Could Herman Cain Have Saved his Harassed Candidacy?
Recent news on the harassment front has not been good for Mr. Cain's candidacy. He has other problems as well. Although most of the harassment accusations have been vague and Ms. Bailek's graphic accusations are unraveling, his campaign has ceased to surge and appears now to be in retreat. I supported his quest for the presidency and find his retreat very sad.
Harassment accusations are in the nature of political cancer and those against Mr. Cain have metastasized into his vital organs -- his "oops" moments among others reflect that metastasis. Denial doesn't help in fighting cancer and neither do half-measures. Complaints that the situation is unfair (it is) or due to malice (it probably is) are not useful either. There were effective steps that Mr. Cain and his campaign could have taken, before it became too late. Persuading only his base of committed supporters that he had done no wrong would not have been sufficient. He also had to convert those who had come to view him with suspicion or anger, to prevent others from doing either and to establish himself as capable of dealing reliably and effectively with major problems as President.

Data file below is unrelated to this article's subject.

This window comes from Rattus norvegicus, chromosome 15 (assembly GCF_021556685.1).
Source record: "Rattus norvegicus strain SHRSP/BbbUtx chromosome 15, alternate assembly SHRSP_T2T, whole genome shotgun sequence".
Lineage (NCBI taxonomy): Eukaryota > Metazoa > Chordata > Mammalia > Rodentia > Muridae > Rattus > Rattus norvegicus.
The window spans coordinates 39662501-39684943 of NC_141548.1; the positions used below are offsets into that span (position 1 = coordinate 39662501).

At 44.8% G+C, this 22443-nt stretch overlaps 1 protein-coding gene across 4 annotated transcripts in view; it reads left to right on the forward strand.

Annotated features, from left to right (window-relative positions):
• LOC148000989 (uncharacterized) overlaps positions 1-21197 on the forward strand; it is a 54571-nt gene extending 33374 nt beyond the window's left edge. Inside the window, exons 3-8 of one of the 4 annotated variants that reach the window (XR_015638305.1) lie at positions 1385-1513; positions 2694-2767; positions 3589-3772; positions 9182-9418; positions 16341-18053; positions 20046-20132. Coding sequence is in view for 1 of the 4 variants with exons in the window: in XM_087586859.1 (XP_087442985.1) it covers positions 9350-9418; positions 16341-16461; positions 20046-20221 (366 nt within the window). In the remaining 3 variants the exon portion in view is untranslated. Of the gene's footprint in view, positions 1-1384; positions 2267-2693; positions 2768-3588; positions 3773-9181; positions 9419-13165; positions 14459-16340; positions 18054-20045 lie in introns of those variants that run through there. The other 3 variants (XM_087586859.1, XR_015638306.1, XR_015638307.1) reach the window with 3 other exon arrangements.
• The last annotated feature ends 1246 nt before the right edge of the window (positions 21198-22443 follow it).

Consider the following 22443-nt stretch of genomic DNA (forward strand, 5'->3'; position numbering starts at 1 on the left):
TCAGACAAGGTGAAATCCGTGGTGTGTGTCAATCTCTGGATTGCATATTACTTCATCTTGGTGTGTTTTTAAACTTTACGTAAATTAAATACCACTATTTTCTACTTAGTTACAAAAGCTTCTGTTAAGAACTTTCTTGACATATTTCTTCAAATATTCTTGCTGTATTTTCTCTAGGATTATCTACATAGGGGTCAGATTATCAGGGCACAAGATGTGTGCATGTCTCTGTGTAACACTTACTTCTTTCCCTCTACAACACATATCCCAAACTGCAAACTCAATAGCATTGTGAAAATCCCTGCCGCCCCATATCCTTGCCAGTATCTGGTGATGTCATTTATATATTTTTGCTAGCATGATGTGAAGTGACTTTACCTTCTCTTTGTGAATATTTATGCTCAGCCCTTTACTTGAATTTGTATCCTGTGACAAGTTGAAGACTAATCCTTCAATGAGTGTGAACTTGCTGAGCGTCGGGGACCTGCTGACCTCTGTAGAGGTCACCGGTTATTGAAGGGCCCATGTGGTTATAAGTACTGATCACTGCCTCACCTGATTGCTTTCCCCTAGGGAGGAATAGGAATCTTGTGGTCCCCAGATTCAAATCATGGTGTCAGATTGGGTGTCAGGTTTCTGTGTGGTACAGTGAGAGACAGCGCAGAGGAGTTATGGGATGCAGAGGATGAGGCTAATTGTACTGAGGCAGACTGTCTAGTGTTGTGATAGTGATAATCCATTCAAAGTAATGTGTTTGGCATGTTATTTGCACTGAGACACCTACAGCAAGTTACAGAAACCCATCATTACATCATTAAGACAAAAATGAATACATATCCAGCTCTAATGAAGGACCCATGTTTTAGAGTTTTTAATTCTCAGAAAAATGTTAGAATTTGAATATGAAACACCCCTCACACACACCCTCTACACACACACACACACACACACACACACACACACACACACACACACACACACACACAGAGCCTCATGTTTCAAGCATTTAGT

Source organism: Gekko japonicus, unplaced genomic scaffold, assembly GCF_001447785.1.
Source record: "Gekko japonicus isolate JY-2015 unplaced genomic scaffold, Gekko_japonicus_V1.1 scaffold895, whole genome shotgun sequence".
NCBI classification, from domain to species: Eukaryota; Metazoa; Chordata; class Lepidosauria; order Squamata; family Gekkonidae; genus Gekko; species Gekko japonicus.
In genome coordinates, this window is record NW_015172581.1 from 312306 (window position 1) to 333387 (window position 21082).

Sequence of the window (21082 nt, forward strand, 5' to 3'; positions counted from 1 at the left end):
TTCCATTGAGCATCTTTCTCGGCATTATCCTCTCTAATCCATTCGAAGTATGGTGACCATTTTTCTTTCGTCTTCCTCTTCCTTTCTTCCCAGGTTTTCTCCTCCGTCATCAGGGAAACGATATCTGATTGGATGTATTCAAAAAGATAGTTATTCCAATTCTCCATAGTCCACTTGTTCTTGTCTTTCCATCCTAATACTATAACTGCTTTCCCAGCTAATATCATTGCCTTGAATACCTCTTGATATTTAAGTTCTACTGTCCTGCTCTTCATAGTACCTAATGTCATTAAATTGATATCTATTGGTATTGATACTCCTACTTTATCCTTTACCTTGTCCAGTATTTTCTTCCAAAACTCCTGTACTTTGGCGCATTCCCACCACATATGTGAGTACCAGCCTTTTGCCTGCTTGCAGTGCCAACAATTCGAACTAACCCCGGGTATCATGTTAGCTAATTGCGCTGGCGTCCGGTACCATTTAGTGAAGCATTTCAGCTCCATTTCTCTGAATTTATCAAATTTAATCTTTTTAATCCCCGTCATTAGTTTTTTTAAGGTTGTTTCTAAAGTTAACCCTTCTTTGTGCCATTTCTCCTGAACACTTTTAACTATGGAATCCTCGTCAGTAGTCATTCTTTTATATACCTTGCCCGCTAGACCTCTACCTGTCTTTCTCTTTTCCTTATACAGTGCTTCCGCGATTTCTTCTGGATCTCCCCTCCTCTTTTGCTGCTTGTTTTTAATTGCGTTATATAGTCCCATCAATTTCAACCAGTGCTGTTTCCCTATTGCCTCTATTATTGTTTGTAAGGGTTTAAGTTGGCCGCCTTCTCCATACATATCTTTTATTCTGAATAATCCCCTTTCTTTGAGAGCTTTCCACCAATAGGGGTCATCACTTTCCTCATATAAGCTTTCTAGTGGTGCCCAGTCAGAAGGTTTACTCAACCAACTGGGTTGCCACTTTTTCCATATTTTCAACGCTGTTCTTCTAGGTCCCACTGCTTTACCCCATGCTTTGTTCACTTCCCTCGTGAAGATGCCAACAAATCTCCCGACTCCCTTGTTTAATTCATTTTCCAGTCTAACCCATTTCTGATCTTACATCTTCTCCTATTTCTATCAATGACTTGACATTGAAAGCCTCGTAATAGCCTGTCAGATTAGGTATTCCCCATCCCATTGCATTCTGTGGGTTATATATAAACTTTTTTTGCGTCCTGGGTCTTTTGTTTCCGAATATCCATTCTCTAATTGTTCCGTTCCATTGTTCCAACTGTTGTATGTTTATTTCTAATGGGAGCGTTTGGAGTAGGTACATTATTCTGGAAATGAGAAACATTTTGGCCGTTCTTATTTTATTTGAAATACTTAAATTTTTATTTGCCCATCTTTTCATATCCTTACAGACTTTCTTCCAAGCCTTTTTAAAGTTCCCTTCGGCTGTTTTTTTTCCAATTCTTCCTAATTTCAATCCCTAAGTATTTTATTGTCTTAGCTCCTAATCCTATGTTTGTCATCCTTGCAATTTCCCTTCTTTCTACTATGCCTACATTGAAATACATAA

This article, published today at my blog, presents a postmortem on the Cain campaign's efforts to deal with the metastasizing cancer of harassment accusations and suggests effective steps that could have been taken but appear not to have been. I very much wish that those or comparable steps had been taken.